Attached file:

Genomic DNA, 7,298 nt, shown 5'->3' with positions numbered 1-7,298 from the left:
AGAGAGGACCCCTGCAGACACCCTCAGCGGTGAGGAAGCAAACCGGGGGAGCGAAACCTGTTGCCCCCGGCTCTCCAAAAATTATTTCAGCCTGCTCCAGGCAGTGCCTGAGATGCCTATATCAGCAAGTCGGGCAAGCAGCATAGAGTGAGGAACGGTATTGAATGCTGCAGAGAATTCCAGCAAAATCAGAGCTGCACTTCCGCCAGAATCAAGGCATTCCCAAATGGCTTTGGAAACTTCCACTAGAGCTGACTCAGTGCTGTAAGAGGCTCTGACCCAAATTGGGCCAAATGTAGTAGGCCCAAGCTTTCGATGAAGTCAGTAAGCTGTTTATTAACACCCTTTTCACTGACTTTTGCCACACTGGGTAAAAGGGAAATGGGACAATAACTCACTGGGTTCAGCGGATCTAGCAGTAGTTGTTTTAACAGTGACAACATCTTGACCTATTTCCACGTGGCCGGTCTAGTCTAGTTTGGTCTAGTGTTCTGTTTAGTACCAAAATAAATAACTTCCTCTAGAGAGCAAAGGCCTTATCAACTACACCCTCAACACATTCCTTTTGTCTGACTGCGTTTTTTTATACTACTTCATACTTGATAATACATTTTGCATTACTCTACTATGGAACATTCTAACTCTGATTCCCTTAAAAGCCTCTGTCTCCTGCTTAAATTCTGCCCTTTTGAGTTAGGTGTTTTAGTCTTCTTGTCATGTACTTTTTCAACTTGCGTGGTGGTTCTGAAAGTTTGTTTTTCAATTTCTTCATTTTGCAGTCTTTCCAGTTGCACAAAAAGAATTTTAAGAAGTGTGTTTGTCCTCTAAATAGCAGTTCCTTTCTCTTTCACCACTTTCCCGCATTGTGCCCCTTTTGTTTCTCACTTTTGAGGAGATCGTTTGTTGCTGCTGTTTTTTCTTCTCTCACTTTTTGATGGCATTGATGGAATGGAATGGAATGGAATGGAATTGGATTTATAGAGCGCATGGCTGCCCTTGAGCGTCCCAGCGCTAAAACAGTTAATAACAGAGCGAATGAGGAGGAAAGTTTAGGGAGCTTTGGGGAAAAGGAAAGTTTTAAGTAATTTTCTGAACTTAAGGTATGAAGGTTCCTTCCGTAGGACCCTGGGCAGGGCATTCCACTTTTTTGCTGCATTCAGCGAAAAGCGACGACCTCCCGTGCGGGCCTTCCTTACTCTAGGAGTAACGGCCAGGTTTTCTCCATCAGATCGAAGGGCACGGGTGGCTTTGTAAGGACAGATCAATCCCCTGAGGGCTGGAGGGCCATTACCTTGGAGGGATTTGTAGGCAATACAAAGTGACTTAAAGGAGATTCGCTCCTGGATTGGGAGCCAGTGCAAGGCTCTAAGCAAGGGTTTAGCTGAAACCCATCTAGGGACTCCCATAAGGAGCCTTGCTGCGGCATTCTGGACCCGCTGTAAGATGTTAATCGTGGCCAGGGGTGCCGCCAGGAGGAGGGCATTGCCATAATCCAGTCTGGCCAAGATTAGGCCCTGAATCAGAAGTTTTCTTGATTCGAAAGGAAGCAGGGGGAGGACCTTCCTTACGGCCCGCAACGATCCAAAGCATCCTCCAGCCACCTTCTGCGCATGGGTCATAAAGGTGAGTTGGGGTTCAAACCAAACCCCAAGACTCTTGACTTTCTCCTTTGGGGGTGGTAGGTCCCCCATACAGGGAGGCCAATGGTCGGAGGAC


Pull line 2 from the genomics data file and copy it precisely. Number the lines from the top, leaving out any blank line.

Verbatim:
AGAGAGGACCCCTGCAGACACCCTCAGCGGTGAGGAAGCAAACCGGGGGAGCGAAACCTGTTGCCCCCGGCTCTCCAAAAATTATTTCAGCCTGCTCCAGGCAGTGCCTGAGATGCCTATATCAGCAAGTCGGGCAAGCAGCATAGAGTGAGGAACGGTATTGAATGCTGCAGAGAATTCCAGCAAAATCAGAGCTGCACTTCCGCCAGAATCAAGGCATTCCCAAATGGCTTTGGAAACTTCCACTAGAGCTGACTCAGTGCTGTAAGAGGCTCTGACCCAAATTGGGCCAAATGTAGTAGGCCCAAGCTTTCGATGAAGTCAGTAAGCTGTTTATTAACACCCTTTTCACTGACTTTTGCCACACTGGGTAAAAGGGAAATGGGACAATAACTCACTGGGTTCAGCGGATCTAGCAGTAGTTGTTTTAACAGTGACAACATCTTGACCTATTTCCACGTGGCCGGTCTAGTCTAGTTTGGTCTAGTGTTCTGTTTAGTACCAAAATAAATAACTTCCTCTAGAGAGCAAAGGCCTTATCAACTACACCCTCAACACATTCCTTTTGTCTGACTGCGTTTTTTTATACTACTTCATACTTGATAATACATTTTGCATTACTCTACTATGGAACATTCTAACTCTGATTCCCTTAAAAGCCTCTGTCTCCTGCTTAAATTCTGCCCTTTTGAGTTAGGTGTTTTAGTCTTCTTGTCATGTACTTTTTCAACTTGCGTGGTGGTTCTGAAAGTTTGTTTTTCAATTTCTTCATTTTGCAGTCTTTCCAGTTGCACAAAAAGAATTTTAAGAAGTGTGTTTGTCCTCTAAATAGCAGTTCCTTTCTCTTTCACCACTTTCCCGCATTGTGCCCCTTTTGTTTCTCACTTTTGAGGAGATCGTTTGTTGCTGCTGTTTTTTCTTCTCTCACTTTTTGATGGCATTGATGGAATGGAATGGAATGGAATGGAATTGGATTTATAGAGCGCATGGCTGCCCTTGAGCGTCCCAGCGCTAAAACAGTTAATAACAGAGCGAATGAGGAGGAAAGTTTAGGGAGCTTTGGGGAAAAGGAAAGTTTTAAGTAATTTTCTGAACTTAAGGTATGAAGGTTCCTTCCGTAGGACCCTGGGCAGGGCATTCCACTTTTTTGCTGCATTCAGCGAAAAGCGACGACCTCCCGTGCGGGCCTTCCTTACTCTAGGAGTAACGGCCAGGTTTTCTCCATCAGATCGAAGGGCACGGGTGGCTTTGTAAGGACAGATCAATCCCCTGAGGGCTGGAGGGCCATTACCTTGGAGGGATTTGTAGGCAATACAAAGTGACTTAAAGGAGATTCGCTCCTGGATTGGGAGCCAGTGCAAGGCTCTAAGCAAGGGTTTAGCTGAAACCCATCTAGGGACTCCCATAAGGAGCCTTGCTGCGGCATTCTGGACCCGCTGTAAGATGTTAATCGTGGCCAGGGGTGCCGCCAGGAGGAGGGCATTGCCATAATCCAGTCTGGCCAAGATTAGGCCCTGAATCAGAAGTTTTCTTGATTCGAAAGGAAGCAGGGGGAGGACCTTCCTTACGGCCCGCAACGATCCAAAGCATCCTCCAGCCACCTTCTGCGCATGGGTCATAAAGGTGAGTTGGGGTTCAAACCAAACCCCAAGACTCTTGACTTTCTCCTTTGGGGGTGGTAGGTCCCCCATACAGGGAGGCCAATGGTCGGAGGAC